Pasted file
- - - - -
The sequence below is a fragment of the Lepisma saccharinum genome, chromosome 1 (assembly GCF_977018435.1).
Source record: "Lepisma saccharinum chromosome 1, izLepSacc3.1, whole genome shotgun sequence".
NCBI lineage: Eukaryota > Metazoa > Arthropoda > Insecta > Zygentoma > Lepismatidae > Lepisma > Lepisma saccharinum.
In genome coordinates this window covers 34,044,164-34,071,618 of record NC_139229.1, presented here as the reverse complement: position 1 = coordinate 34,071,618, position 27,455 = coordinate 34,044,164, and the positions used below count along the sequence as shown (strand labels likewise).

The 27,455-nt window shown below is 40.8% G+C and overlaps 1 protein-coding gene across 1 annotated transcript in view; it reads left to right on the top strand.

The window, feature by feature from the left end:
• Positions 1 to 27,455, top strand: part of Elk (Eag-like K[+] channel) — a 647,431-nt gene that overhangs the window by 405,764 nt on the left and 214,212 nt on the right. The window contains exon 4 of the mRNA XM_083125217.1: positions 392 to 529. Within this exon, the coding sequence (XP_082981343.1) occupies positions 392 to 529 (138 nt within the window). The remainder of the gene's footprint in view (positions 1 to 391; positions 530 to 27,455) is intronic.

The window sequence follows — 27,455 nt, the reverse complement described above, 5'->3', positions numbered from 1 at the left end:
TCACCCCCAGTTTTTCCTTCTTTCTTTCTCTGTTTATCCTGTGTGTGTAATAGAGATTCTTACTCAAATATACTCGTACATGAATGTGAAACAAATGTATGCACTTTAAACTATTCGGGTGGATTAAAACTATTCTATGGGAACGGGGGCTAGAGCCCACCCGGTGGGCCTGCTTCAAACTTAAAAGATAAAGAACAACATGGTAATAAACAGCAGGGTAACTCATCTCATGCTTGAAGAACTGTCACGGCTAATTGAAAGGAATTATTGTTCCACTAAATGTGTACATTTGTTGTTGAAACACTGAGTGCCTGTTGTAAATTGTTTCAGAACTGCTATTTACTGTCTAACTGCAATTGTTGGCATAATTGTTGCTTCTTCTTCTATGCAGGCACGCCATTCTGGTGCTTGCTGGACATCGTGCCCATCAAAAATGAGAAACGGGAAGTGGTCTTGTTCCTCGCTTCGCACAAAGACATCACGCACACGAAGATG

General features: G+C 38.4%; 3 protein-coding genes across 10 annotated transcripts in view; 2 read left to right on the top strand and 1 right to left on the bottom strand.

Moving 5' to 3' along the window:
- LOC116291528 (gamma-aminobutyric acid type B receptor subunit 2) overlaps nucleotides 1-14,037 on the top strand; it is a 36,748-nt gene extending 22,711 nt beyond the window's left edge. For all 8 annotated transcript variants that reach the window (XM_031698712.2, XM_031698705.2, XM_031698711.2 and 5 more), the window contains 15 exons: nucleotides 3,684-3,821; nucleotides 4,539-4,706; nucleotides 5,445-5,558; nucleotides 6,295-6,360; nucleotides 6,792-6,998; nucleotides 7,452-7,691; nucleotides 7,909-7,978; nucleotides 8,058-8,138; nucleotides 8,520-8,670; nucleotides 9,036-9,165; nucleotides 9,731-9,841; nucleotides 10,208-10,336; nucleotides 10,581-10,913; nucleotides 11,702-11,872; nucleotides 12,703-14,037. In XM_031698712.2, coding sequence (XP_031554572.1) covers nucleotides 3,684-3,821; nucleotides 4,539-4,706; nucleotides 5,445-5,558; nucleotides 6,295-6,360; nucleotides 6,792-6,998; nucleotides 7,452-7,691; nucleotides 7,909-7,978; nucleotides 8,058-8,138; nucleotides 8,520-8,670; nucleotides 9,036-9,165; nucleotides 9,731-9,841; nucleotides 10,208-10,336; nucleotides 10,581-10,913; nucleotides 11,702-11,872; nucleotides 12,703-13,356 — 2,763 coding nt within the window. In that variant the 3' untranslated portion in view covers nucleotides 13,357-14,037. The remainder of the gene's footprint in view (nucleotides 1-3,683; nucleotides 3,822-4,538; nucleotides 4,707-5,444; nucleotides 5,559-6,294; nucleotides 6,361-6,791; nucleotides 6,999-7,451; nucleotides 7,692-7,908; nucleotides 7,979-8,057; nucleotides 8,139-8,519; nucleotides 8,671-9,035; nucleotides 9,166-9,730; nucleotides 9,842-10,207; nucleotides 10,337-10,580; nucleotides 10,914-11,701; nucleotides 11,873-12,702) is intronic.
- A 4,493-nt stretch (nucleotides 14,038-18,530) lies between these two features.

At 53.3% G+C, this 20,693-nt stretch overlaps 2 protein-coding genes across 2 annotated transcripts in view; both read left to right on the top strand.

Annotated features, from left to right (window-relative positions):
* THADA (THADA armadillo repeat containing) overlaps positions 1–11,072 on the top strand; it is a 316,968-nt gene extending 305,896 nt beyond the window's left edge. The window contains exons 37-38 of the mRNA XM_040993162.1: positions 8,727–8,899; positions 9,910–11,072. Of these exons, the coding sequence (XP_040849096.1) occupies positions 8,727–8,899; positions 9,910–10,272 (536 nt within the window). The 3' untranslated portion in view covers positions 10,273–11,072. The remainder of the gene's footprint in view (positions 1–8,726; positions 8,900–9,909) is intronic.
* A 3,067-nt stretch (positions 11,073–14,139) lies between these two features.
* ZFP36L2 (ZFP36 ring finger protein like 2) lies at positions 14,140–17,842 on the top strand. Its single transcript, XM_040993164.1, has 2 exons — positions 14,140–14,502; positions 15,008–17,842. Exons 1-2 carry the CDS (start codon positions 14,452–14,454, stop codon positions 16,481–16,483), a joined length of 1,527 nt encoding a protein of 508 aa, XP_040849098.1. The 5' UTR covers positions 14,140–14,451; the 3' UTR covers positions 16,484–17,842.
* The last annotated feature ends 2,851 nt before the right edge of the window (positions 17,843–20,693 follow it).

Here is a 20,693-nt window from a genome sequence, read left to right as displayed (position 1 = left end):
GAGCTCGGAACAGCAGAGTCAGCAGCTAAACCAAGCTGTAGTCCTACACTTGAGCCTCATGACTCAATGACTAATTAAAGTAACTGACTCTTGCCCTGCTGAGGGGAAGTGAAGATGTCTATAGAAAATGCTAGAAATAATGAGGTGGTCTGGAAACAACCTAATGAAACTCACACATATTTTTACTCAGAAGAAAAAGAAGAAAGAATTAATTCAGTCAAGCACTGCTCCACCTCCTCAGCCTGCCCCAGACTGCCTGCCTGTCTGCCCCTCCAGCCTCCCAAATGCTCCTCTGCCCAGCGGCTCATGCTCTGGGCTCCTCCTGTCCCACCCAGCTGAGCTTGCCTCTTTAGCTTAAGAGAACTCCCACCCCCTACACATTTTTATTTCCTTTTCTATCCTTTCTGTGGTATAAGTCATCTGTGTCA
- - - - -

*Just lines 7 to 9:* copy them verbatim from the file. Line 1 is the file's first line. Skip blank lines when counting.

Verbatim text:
• Positions 1 to 27,455, top strand: part of Elk (Eag-like K[+] channel) — a 647,431-nt gene that overhangs the window by 405,764 nt on the left and 214,212 nt on the right. The window contains exon 4 of the mRNA XM_083125217.1: positions 392 to 529. Within this exon, the coding sequence (XP_082981343.1) occupies positions 392 to 529 (138 nt within the window). The remainder of the gene's footprint in view (positions 1 to 391; positions 530 to 27,455) is intronic.

The window sequence follows — 27,455 nt, the reverse complement described above, 5'->3', positions numbered from 1 at the left end:
TCACCCCCAGTTTTTCCTTCTTTCTTTCTCTGTTTATCCTGTGTGTGTAATAGAGATTCTTACTCAAATATACTCGTACATGAATGTGAAACAAATGTATGCACTTTAAACTATTCGGGTGGATTAAAACTATTCTATGGGAACGGGGGCTAGAGCCCACCCGGTGGGCCTGCTTCAAACTTAAAAGATAAAGAACAACATGGTAATAAACAGCAGGGTAACTCATCTCATGCTTGAAGAACTGTCACGGCTAATTGAAAGGAATTATTGTTCCACTAAATGTGTACATTTGTTGTTGAAACACTGAGTGCCTGTTGTAAATTGTTTCAGAACTGCTATTTACTGTCTAACTGCAATTGTTGGCATAATTGTTGCTTCTTCTTCTATGCAGGCACGCCATTCTGGTGCTTGCTGGACATCGTGCCCATCAAAAATGAGAAACGGGAAGTGGTCTTGTTCCTCGCTTCGCACAAAGACATCACGCACACGAAGATG